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Re: ISO reponse to NZ SW on Venezuela

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  • stuartmunckton
    There is some discussion happening at the Leftclick blog over this. http://leftclickblog.blogspot.com/2007/06/australian-isos-response-to-new-zealand.html In
    Message 1 of 4 , Jun 20, 2007
      There is some discussion happening at the Leftclick blog over this.

      In one post, Peter Boyle wrote:

      "But isn't this just an abstract justification for the sectarian idea
      that the IST (in this case, though it could apply to a range of mini
      "internationals")holds the only correct revolutionary program and
      therefore a "real" revolution cannot take place without being led by a
      group with the said "correct" program? So there is no serious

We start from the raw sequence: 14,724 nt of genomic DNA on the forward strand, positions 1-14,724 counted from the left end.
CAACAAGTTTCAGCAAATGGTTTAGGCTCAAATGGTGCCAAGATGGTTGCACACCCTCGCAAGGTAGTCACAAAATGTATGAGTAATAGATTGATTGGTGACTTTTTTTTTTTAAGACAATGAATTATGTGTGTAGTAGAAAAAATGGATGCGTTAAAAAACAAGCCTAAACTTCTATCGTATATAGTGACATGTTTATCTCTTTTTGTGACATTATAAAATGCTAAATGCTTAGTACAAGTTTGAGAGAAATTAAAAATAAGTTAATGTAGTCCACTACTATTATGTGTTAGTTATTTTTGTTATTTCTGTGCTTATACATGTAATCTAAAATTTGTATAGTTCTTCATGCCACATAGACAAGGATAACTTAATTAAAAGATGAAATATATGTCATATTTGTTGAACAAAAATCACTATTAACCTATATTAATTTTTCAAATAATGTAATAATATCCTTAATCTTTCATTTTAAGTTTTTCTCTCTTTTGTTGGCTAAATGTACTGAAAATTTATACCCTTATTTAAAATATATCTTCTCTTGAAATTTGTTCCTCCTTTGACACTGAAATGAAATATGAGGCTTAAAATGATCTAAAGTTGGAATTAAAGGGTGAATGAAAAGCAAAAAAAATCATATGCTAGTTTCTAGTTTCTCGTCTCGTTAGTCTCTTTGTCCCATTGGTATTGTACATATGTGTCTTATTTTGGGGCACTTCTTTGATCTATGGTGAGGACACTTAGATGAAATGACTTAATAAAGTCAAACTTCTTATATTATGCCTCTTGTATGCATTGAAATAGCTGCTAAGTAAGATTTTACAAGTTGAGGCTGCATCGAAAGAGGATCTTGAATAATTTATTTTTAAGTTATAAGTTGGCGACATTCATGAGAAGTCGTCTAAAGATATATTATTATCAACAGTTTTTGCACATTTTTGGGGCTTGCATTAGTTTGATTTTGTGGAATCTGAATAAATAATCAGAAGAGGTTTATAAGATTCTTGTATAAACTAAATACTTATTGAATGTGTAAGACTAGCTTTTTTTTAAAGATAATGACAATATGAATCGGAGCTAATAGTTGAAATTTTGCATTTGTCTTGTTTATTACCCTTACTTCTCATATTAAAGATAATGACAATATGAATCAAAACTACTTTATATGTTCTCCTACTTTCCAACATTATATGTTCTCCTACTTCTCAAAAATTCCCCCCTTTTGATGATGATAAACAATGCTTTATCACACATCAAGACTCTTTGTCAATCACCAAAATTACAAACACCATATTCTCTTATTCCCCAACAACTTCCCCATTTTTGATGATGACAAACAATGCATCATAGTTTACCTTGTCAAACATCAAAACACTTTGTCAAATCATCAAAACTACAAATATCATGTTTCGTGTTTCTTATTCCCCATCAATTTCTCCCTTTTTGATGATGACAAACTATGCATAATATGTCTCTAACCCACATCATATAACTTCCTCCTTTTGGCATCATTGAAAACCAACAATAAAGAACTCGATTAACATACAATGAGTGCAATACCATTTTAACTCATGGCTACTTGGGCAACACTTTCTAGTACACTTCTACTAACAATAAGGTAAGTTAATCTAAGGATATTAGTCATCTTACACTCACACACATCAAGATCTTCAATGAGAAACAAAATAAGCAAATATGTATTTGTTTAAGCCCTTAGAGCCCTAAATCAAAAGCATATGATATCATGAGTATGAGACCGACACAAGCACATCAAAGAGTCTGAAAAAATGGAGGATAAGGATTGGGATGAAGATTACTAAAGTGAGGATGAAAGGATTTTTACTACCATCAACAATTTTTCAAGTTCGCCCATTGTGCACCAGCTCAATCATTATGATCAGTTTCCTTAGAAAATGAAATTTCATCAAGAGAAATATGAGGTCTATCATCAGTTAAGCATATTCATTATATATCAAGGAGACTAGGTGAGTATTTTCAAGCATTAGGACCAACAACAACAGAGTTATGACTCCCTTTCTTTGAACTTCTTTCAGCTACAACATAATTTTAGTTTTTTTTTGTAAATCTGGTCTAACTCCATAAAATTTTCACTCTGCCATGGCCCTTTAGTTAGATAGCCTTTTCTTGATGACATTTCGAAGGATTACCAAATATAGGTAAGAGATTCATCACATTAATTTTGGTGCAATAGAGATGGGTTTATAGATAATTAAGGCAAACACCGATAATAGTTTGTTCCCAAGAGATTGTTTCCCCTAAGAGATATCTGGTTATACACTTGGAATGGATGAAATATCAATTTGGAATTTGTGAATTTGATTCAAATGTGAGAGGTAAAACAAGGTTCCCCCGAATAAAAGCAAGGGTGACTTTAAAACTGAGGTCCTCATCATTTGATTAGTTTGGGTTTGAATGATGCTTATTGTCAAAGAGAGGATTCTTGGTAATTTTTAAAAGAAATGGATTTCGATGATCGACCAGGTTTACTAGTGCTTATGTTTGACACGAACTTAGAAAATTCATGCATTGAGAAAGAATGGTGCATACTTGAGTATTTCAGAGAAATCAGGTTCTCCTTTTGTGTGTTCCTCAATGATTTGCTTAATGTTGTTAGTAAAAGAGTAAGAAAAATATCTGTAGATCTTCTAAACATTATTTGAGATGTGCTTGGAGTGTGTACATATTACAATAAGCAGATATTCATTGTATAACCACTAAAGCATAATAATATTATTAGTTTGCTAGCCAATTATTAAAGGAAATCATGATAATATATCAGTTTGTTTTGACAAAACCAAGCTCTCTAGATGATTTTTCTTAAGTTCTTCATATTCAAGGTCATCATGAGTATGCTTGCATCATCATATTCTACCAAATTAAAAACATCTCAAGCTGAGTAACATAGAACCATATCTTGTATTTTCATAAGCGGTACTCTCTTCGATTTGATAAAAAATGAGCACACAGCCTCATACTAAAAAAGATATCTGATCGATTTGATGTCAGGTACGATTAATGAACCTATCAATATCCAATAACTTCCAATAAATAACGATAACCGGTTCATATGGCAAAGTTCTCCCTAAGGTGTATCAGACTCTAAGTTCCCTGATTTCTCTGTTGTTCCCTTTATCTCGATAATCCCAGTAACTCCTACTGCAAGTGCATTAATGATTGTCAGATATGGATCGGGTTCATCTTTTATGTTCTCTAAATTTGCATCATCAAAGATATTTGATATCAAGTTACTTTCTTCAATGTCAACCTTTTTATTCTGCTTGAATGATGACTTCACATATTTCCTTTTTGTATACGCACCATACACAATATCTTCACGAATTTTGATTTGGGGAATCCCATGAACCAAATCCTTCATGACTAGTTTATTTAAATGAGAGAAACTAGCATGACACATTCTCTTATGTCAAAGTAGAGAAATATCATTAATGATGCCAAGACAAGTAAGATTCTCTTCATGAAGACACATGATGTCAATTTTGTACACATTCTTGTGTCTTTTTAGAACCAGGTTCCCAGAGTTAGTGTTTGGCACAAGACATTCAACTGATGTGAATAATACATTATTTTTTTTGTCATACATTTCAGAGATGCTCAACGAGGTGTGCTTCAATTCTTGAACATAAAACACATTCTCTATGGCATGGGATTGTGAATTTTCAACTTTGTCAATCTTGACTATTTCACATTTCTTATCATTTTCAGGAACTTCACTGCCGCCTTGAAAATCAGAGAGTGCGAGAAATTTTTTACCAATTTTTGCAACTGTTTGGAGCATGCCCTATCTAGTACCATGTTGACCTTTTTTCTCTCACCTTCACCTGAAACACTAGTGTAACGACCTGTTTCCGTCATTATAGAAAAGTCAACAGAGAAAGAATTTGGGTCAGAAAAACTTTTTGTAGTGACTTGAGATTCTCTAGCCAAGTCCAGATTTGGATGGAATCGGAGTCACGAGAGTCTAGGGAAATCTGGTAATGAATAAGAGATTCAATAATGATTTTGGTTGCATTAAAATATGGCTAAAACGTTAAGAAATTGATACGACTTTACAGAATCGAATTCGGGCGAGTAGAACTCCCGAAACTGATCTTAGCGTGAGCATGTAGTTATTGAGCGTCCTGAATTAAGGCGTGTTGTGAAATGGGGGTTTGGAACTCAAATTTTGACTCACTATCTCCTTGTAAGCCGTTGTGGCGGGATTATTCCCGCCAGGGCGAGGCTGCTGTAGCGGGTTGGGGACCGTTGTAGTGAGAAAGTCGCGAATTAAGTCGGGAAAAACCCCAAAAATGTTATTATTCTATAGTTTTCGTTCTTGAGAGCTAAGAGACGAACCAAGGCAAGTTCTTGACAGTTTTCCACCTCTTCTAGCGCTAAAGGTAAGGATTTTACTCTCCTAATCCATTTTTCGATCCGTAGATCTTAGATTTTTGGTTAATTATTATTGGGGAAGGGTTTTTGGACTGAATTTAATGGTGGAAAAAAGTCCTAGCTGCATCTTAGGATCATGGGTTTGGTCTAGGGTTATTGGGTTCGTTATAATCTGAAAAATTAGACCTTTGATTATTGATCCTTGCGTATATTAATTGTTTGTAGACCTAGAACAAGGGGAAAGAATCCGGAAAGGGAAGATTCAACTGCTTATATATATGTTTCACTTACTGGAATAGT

examination and analysis of the actual revolution because it is
      defined, a priori, as a logical impossibility. Or is this too harsh?"

      This is my thoughts. I orignally just meant to make brief comments but
      got carried away as I often do. This doesn't deal with many important
      questions, such as trying to figure out how far has the revolution
      come, state power, the concrete role of Chavez and a lot of other
      things already thrown up by contributions to this debate, but just the
      question of sectarianism.

      I think Peter gets to the heart of the matter. It is only too harsh if
      it is understood in too narrow or crude a way. That is, the position